The Race to Retweet: What Twitter is Really About

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Alright social media experts, let’s talk about Twitter. You know, that place we gather to retweet articles we haven’t read, share the wise lyrics of artists like Taylor Swift (she’s so deep) and give our thoughts on everything from our relationship to Kim Kardashian’s baby with those perfectly constructed eyebrows, which Kim may or may not wax. I mean who wouldn’t want to scroll through your newsfeed and see that?

This is the 21st century social media outlet for expressing your every emotion every second of every day. I mean who wouldn’t want to know that you are hungry, tired and mad at some girl named Britney who likes a frat boy named David, which upset you so much that you just had to sub-tweet a picture about Britney resembling a camel on Wednesday, and all in the matter of 10 tweets in two minutes? Believe me, it happens.  

The question is, why do we flock to Twitter and retweet things while scrolling through our internet feeds? What makes something stand out so much that it’s “profile” worthy?

As a Twitter fiend myself, I got the chance to scope out some Twitter profiles and see the popular retweeting trends. For guys it seems the answer lies in tweets and feeds dedicated to health, sports and nutrition retweets. In addition, men flock to the Twitter site, “Because I’m a guy.” It puts a humorous spin on finding a girlfriend, pick-up lines, bro-nights out alcohol stories and the ever-popular debate, men vs. women, a topic no one ever seems to tire of.

Kyle O’Mara, 20, Penn State University, said, “I retweet what I find to be funny or ironic. For example I avoid reading and retweeting people who think they are Gandhi.”

For the ladies, sub-tweeting each other is on the rising trend; complete with good ol’ social media bashing and dramatic “don’t go there” cat fights. But Shanna O’Connor, 20,  East Stroudsburg University, asked, “Who even sub-tweets anymore?” Take note ladies, this girl may be on to something.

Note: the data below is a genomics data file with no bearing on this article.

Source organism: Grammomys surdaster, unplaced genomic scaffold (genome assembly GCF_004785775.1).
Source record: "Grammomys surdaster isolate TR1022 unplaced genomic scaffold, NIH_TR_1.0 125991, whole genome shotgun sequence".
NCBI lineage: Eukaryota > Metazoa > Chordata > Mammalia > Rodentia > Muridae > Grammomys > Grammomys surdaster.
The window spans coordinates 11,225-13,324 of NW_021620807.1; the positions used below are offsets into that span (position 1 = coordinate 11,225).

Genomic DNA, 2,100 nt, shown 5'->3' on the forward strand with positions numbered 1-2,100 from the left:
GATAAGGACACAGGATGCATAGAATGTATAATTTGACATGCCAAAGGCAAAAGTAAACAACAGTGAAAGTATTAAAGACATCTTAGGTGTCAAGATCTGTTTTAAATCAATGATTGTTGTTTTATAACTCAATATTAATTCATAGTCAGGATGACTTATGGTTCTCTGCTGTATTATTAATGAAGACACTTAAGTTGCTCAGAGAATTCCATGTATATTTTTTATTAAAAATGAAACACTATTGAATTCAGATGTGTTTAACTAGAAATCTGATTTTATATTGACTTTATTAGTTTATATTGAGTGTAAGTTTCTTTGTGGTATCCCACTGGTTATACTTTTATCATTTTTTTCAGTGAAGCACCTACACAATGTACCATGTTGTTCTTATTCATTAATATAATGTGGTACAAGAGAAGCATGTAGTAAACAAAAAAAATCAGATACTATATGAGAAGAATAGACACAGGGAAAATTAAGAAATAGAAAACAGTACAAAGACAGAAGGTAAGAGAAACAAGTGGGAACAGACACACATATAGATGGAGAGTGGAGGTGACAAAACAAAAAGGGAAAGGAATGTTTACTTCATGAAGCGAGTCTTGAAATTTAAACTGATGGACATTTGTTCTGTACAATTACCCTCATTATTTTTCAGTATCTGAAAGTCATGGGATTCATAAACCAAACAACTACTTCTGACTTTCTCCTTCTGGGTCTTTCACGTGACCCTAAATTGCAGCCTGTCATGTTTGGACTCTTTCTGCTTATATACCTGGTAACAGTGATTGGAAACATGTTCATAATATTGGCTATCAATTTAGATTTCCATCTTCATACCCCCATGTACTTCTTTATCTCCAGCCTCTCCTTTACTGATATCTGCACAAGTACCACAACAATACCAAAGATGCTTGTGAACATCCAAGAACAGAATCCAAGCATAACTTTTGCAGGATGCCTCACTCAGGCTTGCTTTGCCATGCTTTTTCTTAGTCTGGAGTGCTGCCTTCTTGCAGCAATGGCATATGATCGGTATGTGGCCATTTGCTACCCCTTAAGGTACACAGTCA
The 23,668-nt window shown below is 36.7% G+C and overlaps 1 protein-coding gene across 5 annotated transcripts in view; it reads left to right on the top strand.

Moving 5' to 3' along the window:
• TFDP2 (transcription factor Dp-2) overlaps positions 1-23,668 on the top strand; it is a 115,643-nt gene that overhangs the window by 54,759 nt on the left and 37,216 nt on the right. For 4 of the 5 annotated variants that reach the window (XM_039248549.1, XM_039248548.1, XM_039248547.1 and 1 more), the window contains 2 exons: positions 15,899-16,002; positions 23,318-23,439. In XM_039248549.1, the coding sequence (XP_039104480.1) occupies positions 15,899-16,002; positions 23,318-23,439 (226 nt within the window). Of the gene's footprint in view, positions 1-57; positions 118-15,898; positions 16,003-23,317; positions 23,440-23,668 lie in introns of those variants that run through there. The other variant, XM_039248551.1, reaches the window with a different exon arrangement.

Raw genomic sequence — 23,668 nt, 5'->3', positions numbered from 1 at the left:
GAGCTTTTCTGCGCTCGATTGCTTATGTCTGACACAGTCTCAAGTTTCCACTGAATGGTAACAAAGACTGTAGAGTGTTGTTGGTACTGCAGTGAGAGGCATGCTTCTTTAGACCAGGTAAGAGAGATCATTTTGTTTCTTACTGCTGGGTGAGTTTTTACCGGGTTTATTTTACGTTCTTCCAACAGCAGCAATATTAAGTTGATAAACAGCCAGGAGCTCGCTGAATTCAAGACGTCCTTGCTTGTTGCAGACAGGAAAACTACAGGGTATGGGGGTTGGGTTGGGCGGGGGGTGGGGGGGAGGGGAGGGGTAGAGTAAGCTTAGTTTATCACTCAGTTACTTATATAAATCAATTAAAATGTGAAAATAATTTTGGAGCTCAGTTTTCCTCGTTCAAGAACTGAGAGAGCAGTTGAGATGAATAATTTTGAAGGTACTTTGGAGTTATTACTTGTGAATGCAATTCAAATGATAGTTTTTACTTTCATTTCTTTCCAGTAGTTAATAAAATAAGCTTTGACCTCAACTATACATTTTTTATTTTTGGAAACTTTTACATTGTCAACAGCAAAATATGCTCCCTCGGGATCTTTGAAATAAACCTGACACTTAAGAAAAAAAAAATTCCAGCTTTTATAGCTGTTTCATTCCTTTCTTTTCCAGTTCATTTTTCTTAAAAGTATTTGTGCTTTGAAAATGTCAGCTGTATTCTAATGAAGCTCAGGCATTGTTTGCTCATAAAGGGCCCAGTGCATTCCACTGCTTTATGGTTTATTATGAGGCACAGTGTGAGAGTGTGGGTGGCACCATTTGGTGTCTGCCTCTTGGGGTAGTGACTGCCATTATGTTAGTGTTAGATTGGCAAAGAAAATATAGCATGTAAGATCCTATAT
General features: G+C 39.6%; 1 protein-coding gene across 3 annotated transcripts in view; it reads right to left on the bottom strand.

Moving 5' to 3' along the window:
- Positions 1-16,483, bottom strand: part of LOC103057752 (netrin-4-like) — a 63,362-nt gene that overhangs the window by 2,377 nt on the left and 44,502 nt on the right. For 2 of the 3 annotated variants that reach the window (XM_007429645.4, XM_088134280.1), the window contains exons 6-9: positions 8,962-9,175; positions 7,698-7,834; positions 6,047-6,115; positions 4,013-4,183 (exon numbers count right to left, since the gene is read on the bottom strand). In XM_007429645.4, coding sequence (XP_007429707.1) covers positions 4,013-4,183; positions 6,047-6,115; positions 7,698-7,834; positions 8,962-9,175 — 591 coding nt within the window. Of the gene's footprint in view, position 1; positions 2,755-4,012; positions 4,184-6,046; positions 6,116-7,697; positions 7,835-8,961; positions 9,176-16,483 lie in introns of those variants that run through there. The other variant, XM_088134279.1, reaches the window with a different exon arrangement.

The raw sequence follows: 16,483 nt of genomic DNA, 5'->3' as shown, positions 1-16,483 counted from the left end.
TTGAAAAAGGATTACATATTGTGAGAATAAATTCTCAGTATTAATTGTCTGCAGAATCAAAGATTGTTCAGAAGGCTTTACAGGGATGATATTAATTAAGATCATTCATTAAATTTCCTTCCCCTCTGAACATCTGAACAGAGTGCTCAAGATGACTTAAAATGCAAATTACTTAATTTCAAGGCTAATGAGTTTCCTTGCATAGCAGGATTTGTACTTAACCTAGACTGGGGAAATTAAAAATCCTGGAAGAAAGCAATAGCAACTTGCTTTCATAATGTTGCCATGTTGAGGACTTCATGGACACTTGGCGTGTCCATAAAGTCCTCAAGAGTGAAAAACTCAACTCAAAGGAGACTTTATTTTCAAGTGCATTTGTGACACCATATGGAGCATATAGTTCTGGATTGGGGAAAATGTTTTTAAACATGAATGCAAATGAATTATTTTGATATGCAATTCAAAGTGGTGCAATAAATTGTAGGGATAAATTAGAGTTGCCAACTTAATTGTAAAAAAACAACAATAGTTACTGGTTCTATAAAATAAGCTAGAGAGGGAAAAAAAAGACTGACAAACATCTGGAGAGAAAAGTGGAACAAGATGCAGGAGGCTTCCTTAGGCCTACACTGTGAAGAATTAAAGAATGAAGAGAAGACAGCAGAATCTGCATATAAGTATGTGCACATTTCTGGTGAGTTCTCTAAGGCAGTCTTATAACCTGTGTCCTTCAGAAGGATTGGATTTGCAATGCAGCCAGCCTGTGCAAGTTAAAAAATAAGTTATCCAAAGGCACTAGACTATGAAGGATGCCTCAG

However the main section of Twitter seems to be all about puppies, puppies and, well, more puppies. The site, “Cute Emergency,” will have you crying for joy from the sheer cuteness of the world’s most adorable animals. I mean who wouldn’t want to retweet a baby husky and get to look at it every time you view your profile? I sure would, and I currently take part in that animal loving ritual.

Marissa Dibernard, 20, Temple University, said, “I usually retweet cute or funny pictures that come up on my timeline, because if they made me laugh or smile they’ll probably make someone else do the same.”

Some critics of Twitter have a sinister theory – maybe, just maybe, Twitter is around to showcase the millennial obsession with narcissism and social media. Maybe it’s not just about sharing and showing our friends and followers what’s going on in our lives. Despite the critical backlash most college students claim to use Twitter and retweeting simply as entertainment to help get through all those awkward situations in a day and to keep up with trends. Twitter is a means of finding humor for a second each time you scroll through the current feed. And retweeting is a way to bring that newfound joy to someone else.

With news and television moving to the web, Twitter gives students a chance to catch up on worldwide news and celebrity gossip simultaneously. In the same minute a person can hear both sides of the controversy in Iraq while catching up on photos of Kim Kardashian and her baby, North West. News outlets like Cosmopolitan, E! Online and even the New York Times are using Twitter to hook people into reading there hot news articles. 

Marissa Dibernard said that these hooks often reel her in. She said, “I will read the whole article online especially if it pertains to me, but depending on how interesting the title is and the length of the article, I’ll decide if I want to fully read it or skim it.”

However, Kyle O’Mara thinks differently. He said, “I typically ignore an article on Twitter, unless it’s groundbreaking.”

Since the invention of retweeting it’s safe to say that anyone can be a scholar through social media, even when it comes to topics that they’re not familiar with. And whether it’s a picture of a puppy in a onesie pajama set or a tweet about the cheez-it game, a game with the goal of placing as many cheese-it’s on a cat as you can before it wakes up, Twitter is full of entertainment.

On thing is certain: millions of Twitter members agree – Twitter updates are the newest way of asking, “Have you seen this?”

Senior > Print Journalism > Penn State

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